From the time I was old enough to color, I wanted to paint. I kept saying “When I get older, I’ll paint.”
I guess I’m older now. It’s been poking at me with more persistence than normal. When I sunk into the mental process of deciding what I wanted to paint, I found myself drawn to the East.
I’m not religious, but I am very spiritual. There’s a clear difference to me. I see religion so often as a vehicle that carries people farther from the Divine instead of closer to it. They seem to get so wrapped up in coffee and cake meetings that love, compassion, and appreciation of the diversity of creation elude them. I don’t think that’s how it’s supposed to work, but if you study world religions that’s so often what happens. Each group thinks the rules they follow are the right ones and everyone else is simply misguided. Some religions are more tolerant of different thinking than others, but arguably any structure by its nature secretly (or not so secretly) feels right.
For me, Truth strings through them all. I have always been keenly aware that there is an amazing Source greater than me and yet somehow connected to me. My goal is to strengthen my alignment with that Source (or God or Creator–all names seem insufficient and okay at the same time) daily and by doing that, to evolve the world in a loving way rather than one filled with hate, discrimination, and fear. Simple, really.
Recently, I watched a documentary called “Inner and Outer Worlds.” It showed how to keep our inner worlds balanced in an outer world that’s constantly whirling about Tasmanian-Devil style. While watching, I found myself (as I have at various times in my life) drawn to the images of Buddha. The stillness and space of the images. During this same time frame, my husband had been looking for a Buddha picture that had been given to us from his dad years ago.
The signs seemed clear. I knew the Buddha would be my first painting and it would be for my husband. For a flash I was reticent about launching my introduction to my new paint class as the “Buddha Girl.” I live in more of a “crosses” kind of town right now. I’d be way better received if I were to paint an angel or Jesus on the cross. I suspected my Zen bend would make the other people suspicious of me. Not one to live according to what people think about me, I let it go as quickly as it came. After all, if I can’t be who I am at 50, I am certainly not connecting my inner and outer worlds well at all.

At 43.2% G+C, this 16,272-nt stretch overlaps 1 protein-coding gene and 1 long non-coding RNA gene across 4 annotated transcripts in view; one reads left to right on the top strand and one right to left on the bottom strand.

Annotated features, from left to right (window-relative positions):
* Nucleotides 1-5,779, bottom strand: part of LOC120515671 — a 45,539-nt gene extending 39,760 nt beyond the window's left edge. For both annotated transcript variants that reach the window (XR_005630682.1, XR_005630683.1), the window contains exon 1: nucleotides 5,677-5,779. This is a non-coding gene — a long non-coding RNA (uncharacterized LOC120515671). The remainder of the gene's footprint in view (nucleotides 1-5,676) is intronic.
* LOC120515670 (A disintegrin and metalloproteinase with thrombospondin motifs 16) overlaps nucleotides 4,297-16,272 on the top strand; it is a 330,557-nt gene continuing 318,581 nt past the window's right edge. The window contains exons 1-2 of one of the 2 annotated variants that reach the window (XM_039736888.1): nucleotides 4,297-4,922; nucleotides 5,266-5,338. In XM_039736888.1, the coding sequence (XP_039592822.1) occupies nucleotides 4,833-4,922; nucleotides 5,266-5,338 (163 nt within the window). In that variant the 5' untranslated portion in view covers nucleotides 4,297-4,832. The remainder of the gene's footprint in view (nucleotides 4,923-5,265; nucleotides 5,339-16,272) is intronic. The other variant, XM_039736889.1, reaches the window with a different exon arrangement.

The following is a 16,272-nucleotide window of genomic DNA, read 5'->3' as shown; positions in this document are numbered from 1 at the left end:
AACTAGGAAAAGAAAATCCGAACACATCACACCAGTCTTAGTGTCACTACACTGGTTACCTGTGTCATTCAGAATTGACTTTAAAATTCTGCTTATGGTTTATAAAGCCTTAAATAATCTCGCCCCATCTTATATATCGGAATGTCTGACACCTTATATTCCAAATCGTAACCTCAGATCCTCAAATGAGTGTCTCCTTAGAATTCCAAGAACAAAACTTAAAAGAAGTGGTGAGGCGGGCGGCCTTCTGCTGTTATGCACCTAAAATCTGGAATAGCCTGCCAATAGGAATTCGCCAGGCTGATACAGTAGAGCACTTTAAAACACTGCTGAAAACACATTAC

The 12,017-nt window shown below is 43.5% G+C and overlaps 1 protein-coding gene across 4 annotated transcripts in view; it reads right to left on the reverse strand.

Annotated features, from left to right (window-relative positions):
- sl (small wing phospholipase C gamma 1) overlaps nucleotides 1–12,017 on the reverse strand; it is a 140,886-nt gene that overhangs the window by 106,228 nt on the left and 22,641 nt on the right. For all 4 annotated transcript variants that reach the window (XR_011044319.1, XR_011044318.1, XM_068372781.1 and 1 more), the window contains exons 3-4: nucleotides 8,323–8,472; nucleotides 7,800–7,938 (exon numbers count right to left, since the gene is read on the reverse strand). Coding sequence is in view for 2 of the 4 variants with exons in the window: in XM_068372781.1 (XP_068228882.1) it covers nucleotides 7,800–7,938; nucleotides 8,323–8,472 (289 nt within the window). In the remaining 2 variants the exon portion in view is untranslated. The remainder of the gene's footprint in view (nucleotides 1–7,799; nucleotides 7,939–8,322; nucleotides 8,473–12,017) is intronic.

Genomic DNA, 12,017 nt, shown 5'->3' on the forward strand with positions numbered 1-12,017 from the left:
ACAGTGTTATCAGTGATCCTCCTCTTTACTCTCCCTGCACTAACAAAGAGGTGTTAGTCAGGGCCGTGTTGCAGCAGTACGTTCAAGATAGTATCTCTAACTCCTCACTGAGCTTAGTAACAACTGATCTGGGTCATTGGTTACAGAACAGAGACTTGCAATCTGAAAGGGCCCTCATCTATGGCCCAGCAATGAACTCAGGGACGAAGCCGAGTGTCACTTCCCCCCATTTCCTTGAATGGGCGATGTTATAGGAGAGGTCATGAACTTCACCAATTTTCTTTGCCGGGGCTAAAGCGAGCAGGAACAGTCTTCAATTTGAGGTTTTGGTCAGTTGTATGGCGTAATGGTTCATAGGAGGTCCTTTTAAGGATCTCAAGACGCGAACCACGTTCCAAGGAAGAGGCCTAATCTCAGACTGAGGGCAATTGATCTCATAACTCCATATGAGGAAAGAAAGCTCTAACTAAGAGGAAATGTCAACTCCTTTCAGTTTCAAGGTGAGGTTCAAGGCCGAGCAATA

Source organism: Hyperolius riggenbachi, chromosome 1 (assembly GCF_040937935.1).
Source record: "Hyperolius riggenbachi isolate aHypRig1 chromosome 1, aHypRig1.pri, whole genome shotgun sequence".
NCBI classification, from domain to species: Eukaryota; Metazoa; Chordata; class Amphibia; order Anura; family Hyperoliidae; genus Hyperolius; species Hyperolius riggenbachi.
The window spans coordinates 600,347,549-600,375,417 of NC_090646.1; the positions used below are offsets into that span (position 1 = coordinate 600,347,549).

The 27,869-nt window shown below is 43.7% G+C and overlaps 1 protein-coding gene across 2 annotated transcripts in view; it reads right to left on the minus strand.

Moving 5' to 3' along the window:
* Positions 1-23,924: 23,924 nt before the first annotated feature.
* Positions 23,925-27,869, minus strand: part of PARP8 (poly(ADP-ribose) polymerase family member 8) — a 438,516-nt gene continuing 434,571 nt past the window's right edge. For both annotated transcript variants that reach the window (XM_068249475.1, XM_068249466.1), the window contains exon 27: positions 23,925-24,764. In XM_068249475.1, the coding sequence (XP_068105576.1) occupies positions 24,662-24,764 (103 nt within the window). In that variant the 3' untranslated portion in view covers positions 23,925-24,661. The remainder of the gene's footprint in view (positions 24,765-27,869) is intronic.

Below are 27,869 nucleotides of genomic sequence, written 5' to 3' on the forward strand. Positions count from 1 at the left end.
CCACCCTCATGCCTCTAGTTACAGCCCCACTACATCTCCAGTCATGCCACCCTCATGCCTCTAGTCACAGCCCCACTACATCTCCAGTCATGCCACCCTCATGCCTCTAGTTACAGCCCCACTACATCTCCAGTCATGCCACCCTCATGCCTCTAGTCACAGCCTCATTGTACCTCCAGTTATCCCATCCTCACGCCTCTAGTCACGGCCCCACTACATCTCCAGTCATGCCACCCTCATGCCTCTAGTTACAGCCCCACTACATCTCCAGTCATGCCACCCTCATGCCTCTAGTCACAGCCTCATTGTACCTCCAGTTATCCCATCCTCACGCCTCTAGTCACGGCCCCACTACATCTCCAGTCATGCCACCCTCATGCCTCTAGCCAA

So I brought my many Buddha shots to my paint class. I flipped through them with my instructor and settled on the one above. I was excited that my new paint teacher, Sandi, said I could paint this in my first class with acrylics. That meant I’d have it in time for our anniversary. I felt the reactions from other painters. Some were intrigued, others suspicious as I’d suspected. Sandi was enthusiastic and highly creative. I knew I’d found a teacher who would let me play and develop my own creative channels.
As I brushed red on the white canvas, I thought about how similar painting is to writing. You start with a blank page. Tabula Rasa. From that, you create something wholly different than white. Ideally, anyway. You pour out part of your soul. You add color and contrast in characters and places you create. Your inner world has found a visual path to the outside.
While the first layer dried, I thought about the role time plays in the creative process. If you try to rush things, it can get goopy.But my real epiphany came while watching Sandi at work. One of the other painters had asked her to help paint an “eye” on a child painting she was making of her grandson. As Sandi dabbed her fine brush around the pupil, she talked about how every painter should paint portraits because it makes a person so observant. I loved the metaphor, eyes being windows to the soul and all.
So goes writing. I especially love watching comedians who write their own material. I’m an avid follower of “Last Comic Standing” for just this reason. The way the current comics are able to create humor from their fine-tuned powers of observing the mundane causes Roseanne to say nearly every week, “I love your ability to find a new slant on the mundane.”
That’s the sweet spot of creating anything. We all have it inside us. If only we quietly observe, we have all the material we need to create a masterpiece.